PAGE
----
- IMAGE COURTESY OF CHRISTY HERON
- WOMAN ON THE VERGE: A former Pismo Beach resident, Heron is currently working on short stories, and a new novel about life in Los Angeles.
There are reasons that women love Fifty Shades of Grey. It offers dangerous, titillating shock, where other romance novels offer only mundane, pool-boy fantasies; it provides women with an accessible and somewhat relatable narrator; and, for most, it falls into the guilty pleasure zone of “so bad it’s good” due to a writing style that can only really be summed up in the quote, “I don’t remember reading about nipple clamps in the Bible.” See? Guilty pleasure. The books are graphic, easy, and relatively painless (minus the nipple clamps). Christy Heron’s new novel, Unrequited, continues in this vein, but without the overwrought fantasy.
“I never thought I would write a romance,” Heron said over the phone.
And, she’s right. Heron, a native of the Central Coast, hasn’t written a traditional romance. A former Pismo Beach resident and New Times calendar editor, Heron set out to write a story about a tumultuous and obsessive relationship without the frills and rose-colored lens of your typical romantic tale. In 2007, she began jotting down notes from her own personal experiences, and last year she set down to task, crafting the full book over the course of six or so months.
“I think, for me, this is a very real story,” she said. “I want something people can relate to. I don’t want cliché. The story is universal, the very nitty gritty of it, like a love story from an uglier perspective.”
Ugly, nitty gritty, real—these are all accurate descriptions of Heron’s work. The only one that doesn’t fit the bill is “romance.” Unrequited is much more akin to a psychological trauma, punctuated by a “pandemonium of penis.”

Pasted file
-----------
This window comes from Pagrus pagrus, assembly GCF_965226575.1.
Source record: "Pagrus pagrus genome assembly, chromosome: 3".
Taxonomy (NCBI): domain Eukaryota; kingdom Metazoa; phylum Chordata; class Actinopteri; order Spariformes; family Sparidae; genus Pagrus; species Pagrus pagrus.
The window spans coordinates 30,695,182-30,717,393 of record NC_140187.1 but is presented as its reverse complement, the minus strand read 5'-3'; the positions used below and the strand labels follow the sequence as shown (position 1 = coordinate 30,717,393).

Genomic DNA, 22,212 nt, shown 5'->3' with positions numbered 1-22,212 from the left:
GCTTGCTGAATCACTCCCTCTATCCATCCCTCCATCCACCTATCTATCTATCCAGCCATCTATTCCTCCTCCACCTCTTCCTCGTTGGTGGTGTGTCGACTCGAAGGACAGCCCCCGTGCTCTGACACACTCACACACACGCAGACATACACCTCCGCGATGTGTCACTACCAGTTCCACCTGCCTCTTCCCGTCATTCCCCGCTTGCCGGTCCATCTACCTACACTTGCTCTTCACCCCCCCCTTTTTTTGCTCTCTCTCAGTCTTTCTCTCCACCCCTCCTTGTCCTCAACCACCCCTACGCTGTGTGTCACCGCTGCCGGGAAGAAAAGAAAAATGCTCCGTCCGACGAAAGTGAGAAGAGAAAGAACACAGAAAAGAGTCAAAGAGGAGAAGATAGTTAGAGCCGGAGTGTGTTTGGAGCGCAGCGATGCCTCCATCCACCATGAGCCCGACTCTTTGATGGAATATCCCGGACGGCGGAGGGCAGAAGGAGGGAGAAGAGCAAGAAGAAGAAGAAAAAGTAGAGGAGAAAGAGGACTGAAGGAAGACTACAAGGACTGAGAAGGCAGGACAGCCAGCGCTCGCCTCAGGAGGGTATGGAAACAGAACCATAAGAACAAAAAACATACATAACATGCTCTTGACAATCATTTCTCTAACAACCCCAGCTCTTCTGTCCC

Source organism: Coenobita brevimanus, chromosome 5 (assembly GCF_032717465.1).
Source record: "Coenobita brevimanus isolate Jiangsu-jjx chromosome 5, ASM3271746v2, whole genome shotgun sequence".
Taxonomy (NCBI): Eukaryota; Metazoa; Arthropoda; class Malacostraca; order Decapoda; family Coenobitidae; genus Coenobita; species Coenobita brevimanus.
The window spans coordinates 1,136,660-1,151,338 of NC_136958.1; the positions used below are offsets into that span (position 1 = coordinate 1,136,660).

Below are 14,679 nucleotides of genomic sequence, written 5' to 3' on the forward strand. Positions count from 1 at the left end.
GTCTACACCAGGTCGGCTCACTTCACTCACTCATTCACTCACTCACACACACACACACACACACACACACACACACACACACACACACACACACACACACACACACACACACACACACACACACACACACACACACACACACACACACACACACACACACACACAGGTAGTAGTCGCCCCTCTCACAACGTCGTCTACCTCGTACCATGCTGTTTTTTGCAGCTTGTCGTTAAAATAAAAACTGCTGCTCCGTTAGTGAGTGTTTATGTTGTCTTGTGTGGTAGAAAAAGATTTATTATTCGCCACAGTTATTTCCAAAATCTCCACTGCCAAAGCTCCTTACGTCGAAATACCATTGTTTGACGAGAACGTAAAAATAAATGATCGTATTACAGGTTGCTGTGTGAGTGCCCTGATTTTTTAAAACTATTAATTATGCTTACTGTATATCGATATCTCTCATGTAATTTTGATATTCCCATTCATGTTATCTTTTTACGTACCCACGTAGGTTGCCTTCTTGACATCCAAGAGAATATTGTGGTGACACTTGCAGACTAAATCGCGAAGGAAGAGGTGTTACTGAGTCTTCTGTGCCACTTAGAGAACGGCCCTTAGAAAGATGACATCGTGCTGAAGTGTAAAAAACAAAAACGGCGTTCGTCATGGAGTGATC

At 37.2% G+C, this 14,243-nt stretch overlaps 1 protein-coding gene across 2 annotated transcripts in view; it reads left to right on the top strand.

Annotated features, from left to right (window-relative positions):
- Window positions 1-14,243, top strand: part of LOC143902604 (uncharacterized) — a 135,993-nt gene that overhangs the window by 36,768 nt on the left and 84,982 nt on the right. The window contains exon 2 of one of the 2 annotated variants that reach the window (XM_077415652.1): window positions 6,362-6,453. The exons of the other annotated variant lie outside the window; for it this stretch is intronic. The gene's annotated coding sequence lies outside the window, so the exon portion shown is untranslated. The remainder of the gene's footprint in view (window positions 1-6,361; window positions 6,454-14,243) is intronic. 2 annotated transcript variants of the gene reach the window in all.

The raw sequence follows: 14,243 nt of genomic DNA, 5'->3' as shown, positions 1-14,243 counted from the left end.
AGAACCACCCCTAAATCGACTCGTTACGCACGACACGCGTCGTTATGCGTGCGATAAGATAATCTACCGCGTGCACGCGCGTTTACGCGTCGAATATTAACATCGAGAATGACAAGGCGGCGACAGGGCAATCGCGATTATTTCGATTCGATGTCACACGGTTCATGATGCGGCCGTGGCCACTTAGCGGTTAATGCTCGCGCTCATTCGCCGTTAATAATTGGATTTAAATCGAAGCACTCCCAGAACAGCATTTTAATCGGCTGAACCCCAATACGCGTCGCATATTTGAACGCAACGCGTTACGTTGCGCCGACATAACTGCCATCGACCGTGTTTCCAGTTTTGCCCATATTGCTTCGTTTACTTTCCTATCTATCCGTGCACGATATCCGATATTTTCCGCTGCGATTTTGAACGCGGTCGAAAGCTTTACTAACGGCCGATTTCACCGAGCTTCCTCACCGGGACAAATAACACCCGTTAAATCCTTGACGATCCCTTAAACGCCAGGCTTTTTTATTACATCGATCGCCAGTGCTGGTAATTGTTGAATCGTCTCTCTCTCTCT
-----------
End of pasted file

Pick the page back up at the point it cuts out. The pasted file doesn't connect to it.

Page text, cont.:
Bearing the subtitle “One Girl, Thirteen Boyfriends, and Vodka,” Heron’s book tells the story of young and troubled January Estlin—a 20-something writer who describes herself as “smart, somewhat easy on the eyes, and good in bed.” In a diary-like structure that spans the years 2004 through 2010, January narrates her obsessive sexual affair with Jack (aka Short Fat Fuck), a player type from Pismo Beach. Over time, they maintain relationships with other people; January gets a magazine job in San Luis Obispo; she drinks what appears to be a vat of vodka a week; and, at one point, they have “wet and painful sex” against a tombstone. Yes, a tombstone. It’s a supremely bizarre moment in a book chock full of problematic moments.
Let’s start with the narrator and go from there. January is a volatile cocktail of narcissism, desperation, and vapidity. She boozes, she bitches, and she bumps uglies with boys day and night. When speaking of her Jack fixation, she laments, “I wanted to die over him.” Then, she lists numerous ways as to how she would do it. Gun to the head? No. Run the car in the garage? Maybe. Continue to sleep with a emotionally distant and non-committal asshole? She’ll do it! Why? “I had a fascination with assholes,” January explains. This is about as deep as she gets, outside of the “pounding from Jack’s dick.”